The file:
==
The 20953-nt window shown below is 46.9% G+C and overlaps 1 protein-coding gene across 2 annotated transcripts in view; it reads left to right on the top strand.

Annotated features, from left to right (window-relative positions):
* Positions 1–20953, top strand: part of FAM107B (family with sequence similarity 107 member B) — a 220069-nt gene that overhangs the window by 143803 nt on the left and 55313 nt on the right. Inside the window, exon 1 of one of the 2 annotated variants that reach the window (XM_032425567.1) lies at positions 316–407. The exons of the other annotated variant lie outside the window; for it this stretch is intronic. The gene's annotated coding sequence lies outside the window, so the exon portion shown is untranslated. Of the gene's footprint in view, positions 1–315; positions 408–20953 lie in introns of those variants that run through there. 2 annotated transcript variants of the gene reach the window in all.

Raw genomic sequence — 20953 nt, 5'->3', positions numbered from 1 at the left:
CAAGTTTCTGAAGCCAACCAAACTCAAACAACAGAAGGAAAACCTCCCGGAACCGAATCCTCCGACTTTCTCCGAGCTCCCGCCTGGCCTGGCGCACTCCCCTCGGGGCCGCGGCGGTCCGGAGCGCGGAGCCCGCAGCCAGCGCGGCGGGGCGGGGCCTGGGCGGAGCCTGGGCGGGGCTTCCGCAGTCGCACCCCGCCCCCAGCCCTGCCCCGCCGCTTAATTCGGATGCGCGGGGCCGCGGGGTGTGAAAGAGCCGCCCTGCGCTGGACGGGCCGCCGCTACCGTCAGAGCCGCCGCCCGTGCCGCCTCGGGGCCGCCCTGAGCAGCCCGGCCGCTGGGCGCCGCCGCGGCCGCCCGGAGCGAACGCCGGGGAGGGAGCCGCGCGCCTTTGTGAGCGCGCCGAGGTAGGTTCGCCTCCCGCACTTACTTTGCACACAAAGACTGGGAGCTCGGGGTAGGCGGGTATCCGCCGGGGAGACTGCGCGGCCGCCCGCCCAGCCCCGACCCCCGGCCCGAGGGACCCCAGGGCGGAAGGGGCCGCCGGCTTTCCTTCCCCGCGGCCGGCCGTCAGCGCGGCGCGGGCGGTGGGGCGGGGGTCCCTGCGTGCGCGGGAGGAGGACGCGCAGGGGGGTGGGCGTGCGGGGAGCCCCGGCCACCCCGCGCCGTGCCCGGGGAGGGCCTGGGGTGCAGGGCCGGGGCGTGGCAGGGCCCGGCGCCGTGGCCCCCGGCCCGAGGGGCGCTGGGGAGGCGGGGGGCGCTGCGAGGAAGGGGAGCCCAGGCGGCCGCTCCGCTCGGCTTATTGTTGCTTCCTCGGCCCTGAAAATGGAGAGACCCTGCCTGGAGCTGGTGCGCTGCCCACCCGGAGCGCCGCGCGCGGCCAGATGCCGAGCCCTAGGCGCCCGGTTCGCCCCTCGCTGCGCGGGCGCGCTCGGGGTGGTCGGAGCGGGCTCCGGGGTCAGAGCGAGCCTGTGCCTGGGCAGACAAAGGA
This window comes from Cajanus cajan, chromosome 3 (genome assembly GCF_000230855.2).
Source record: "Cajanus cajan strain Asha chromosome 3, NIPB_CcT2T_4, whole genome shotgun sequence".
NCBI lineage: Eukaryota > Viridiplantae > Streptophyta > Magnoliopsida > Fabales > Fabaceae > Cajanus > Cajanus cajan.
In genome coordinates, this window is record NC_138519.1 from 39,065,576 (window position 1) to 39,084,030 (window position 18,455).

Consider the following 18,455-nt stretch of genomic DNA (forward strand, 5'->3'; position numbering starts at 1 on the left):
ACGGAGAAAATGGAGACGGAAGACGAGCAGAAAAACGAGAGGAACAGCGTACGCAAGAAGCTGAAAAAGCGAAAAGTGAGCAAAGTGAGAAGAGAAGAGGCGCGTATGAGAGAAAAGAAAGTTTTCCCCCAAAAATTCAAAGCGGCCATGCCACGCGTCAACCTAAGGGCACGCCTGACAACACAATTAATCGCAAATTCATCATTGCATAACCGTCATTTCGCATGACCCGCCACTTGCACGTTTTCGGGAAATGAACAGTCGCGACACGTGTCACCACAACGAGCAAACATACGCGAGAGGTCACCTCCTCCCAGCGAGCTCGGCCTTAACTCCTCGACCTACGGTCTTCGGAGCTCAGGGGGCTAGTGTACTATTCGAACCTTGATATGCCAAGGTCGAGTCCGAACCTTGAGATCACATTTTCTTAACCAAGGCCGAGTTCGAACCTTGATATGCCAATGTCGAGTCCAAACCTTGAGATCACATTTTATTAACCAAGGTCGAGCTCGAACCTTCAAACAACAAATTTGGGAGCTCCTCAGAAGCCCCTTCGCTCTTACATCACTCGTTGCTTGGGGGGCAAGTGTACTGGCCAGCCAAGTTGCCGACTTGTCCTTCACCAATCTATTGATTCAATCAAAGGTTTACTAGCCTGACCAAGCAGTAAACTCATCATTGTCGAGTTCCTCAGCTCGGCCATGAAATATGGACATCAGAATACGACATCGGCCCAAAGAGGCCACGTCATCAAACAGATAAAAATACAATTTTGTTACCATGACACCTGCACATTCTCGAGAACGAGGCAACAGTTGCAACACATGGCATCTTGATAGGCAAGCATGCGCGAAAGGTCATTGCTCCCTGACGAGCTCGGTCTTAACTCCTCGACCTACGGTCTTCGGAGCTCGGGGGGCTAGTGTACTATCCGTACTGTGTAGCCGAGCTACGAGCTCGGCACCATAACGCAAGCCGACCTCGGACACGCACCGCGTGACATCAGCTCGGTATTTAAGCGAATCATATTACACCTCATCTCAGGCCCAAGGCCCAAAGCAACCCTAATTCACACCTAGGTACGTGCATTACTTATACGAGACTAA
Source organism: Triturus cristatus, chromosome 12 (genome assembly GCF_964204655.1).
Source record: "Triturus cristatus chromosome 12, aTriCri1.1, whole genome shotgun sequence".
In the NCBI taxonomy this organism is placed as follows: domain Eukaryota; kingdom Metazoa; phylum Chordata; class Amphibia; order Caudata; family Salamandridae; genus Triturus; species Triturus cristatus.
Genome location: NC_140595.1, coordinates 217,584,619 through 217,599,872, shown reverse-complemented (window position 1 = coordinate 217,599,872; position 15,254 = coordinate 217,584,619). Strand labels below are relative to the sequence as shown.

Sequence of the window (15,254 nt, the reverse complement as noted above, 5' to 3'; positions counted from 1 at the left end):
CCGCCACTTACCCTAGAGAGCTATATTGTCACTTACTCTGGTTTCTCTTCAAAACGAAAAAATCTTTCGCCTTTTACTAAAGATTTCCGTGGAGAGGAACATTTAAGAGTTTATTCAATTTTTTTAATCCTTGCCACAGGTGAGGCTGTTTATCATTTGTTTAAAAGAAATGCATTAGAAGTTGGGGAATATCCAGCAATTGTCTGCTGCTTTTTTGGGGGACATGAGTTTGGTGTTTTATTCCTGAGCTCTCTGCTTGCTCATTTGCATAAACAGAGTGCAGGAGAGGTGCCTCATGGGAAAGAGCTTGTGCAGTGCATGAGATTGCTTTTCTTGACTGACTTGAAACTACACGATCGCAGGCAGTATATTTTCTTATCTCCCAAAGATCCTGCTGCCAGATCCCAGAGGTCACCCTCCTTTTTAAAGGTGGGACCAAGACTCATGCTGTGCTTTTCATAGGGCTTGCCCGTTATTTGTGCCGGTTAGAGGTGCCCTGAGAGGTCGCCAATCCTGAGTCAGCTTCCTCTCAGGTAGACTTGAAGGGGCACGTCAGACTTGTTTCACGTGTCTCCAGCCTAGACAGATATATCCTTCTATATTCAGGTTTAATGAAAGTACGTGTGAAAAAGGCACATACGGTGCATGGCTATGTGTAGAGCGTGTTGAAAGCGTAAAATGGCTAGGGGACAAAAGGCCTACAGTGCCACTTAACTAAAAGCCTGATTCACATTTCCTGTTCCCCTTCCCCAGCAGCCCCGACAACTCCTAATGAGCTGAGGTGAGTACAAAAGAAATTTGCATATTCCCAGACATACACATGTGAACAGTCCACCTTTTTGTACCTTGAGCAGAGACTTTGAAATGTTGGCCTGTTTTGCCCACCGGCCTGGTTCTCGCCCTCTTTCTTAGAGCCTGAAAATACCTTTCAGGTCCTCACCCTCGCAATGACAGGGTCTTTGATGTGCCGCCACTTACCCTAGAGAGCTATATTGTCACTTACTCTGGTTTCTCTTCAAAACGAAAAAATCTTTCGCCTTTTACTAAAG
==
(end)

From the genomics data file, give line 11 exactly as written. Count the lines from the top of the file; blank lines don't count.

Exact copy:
ACGGAGAAAATGGAGACGGAAGACGAGCAGAAAAACGAGAGGAACAGCGTACGCAAGAAGCTGAAAAAGCGAAAAGTGAGCAAAGTGAGAAGAGAAGAGGCGCGTATGAGAGAAAAGAAAGTTTTCCCCCAAAAATTCAAAGCGGCCATGCCACGCGTCAACCTAAGGGCACGCCTGACAACACAATTAATCGCAAATTCATCATTGCATAACCGTCATTTCGCATGACCCGCCACTTGCACGTTTTCGGGAAATGAACAGTCGCGACACGTGTCACCACAACGAGCAAACATACGCGAGAGGTCACCTCCTCCCAGCGAGCTCGGCCTTAACTCCTCGACCTACGGTCTTCGGAGCTCAGGGGGCTAGTGTACTATTCGAACCTTGATATGCCAAGGTCGAGTCCGAACCTTGAGATCACATTTTCTTAACCAAGGCCGAGTTCGAACCTTGATATGCCAATGTCGAGTCCAAACCTTGAGATCACATTTTATTAACCAAGGTCGAGCTCGAACCTTCAAACAACAAATTTGGGAGCTCCTCAGAAGCCCCTTCGCTCTTACATCACTCGTTGCTTGGGGGGCAAGTGTACTGGCCAGCCAAGTTGCCGACTTGTCCTTCACCAATCTATTGATTCAATCAAAGGTTTACTAGCCTGACCAAGCAGTAAACTCATCATTGTCGAGTTCCTCAGCTCGGCCATGAAATATGGACATCAGAATACGACATCGGCCCAAAGAGGCCACGTCATCAAACAGATAAAAATACAATTTTGTTACCATGACACCTGCACATTCTCGAGAACGAGGCAACAGTTGCAACACATGGCATCTTGATAGGCAAGCATGCGCGAAAGGTCATTGCTCCCTGACGAGCTCGGTCTTAACTCCTCGACCTACGGTCTTCGGAGCTCGGGGGGCTAGTGTACTATCCGTACTGTGTAGCCGAGCTACGAGCTCGGCACCATAACGCAAGCCGACCTCGGACACGCACCGCGTGACATCAGCTCGGTATTTAAGCGAATCATATTACACCTCATCTCAGGCCCAAGGCCCAAAGCAACCCTAATTCACACCTAGGTACGTGCATTACTTATACGAGACTAA